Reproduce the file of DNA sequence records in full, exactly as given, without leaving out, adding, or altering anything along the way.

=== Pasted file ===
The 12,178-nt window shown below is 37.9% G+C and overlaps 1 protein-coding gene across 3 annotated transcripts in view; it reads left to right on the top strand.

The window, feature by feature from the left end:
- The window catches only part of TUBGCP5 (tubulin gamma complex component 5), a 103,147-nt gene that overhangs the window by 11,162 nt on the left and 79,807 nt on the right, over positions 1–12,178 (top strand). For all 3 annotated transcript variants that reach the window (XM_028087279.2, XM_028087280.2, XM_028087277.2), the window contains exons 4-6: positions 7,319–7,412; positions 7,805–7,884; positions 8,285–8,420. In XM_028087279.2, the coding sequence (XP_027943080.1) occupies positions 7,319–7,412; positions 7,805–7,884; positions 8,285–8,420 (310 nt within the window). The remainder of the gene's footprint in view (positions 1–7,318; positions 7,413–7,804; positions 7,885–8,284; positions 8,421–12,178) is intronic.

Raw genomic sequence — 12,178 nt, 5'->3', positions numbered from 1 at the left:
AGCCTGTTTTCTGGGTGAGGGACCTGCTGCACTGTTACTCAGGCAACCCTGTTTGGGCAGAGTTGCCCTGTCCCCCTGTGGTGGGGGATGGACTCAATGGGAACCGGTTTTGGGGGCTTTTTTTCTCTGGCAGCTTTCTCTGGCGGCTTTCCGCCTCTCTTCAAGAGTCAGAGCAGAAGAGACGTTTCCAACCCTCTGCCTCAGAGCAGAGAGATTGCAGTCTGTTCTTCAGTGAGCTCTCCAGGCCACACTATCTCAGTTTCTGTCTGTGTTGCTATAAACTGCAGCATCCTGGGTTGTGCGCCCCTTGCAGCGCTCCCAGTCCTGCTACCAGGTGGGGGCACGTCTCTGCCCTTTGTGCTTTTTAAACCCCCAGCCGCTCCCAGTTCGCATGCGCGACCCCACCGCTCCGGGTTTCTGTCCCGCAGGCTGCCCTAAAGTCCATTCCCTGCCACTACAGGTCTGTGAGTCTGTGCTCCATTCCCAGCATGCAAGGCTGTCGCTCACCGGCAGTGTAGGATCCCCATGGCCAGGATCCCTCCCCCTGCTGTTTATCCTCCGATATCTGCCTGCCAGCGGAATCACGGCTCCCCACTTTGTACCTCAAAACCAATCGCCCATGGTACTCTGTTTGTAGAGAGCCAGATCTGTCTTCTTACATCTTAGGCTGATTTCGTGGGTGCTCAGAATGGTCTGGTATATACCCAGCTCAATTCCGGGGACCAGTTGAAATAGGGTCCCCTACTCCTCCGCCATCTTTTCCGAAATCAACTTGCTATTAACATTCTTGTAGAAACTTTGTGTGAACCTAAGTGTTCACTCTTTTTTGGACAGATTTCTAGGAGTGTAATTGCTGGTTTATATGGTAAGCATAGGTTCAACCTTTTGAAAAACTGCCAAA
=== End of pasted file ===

The 12,178-nt window shown below is 37.9% G+C and overlaps 1 protein-coding gene across 3 annotated transcripts in view; it reads left to right on the top strand.

The window, feature by feature from the left end:
- The window catches only part of TUBGCP5 (tubulin gamma complex component 5), a 103,147-nt gene that overhangs the window by 11,162 nt on the left and 79,807 nt on the right, over positions 1–12,178 (top strand). For all 3 annotated transcript variants that reach the window (XM_028087279.2, XM_028087280.2, XM_028087277.2), the window contains exons 4-6: positions 7,319–7,412; positions 7,805–7,884; positions 8,285–8,420. In XM_028087279.2, the coding sequence (XP_027943080.1) occupies positions 7,319–7,412; positions 7,805–7,884; positions 8,285–8,420 (310 nt within the window). The remainder of the gene's footprint in view (positions 1–7,318; positions 7,413–7,804; positions 7,885–8,284; positions 8,421–12,178) is intronic.

Raw genomic sequence — 12,178 nt, 5'->3', positions numbered from 1 at the left:
AGCCTGTTTTCTGGGTGAGGGACCTGCTGCACTGTTACTCAGGCAACCCTGTTTGGGCAGAGTTGCCCTGTCCCCCTGTGGTGGGGGATGGACTCAATGGGAACCGGTTTTGGGGGCTTTTTTTCTCTGGCAGCTTTCTCTGGCGGCTTTCCGCCTCTCTTCAAGAGTCAGAGCAGAAGAGACGTTTCCAACCCTCTGCCTCAGAGCAGAGAGATTGCAGTCTGTTCTTCAGTGAGCTCTCCAGGCCACACTATCTCAGTTTCTGTCTGTGTTGCTATAAACTGCAGCATCCTGGGTTGTGCGCCCCTTGCAGCGCTCCCAGTCCTGCTACCAGGTGGGGGCACGTCTCTGCCCTTTGTGCTTTTTAAACCCCCAGCCGCTCCCAGTTCGCATGCGCGACCCCACCGCTCCGGGTTTCTGTCCCGCAGGCTGCCCTAAAGTCCATTCCCTGCCACTACAGGTCTGTGAGTCTGTGCTCCATTCCCAGCATGCAAGGCTGTCGCTCACCGGCAGTGTAGGATCCCCATGGCCAGGATCCCTCCCCCTGCTGTTTATCCTCCGATATCTGCCTGCCAGCGGAATCACGGCTCCCCACTTTGTACCTCAAAACCAATCGCCCATGGTACTCTGTTTGTAGAGAGCCAGATCTGTCTTCTTACATCTTAGGCTGATTTCGTGGGTGCTCAGAATGGTCTGGTATATACCCAGCTCAATTCCGGGGACCAGTTGAAATAGGGTCCCCTACTCCTCCGCCATCTTTTCCGAAATCAACTTGCTATTAACATTCTTGTAGAAACTTTGTGTGAACCTAAGTGTTCACTCTTTTTTGGACAGATTTCTAGGAGTGTAATTGCTGGTTTATATGGTAAGCATAGGTTCAACCTTTTGAAAAACTGCCAAA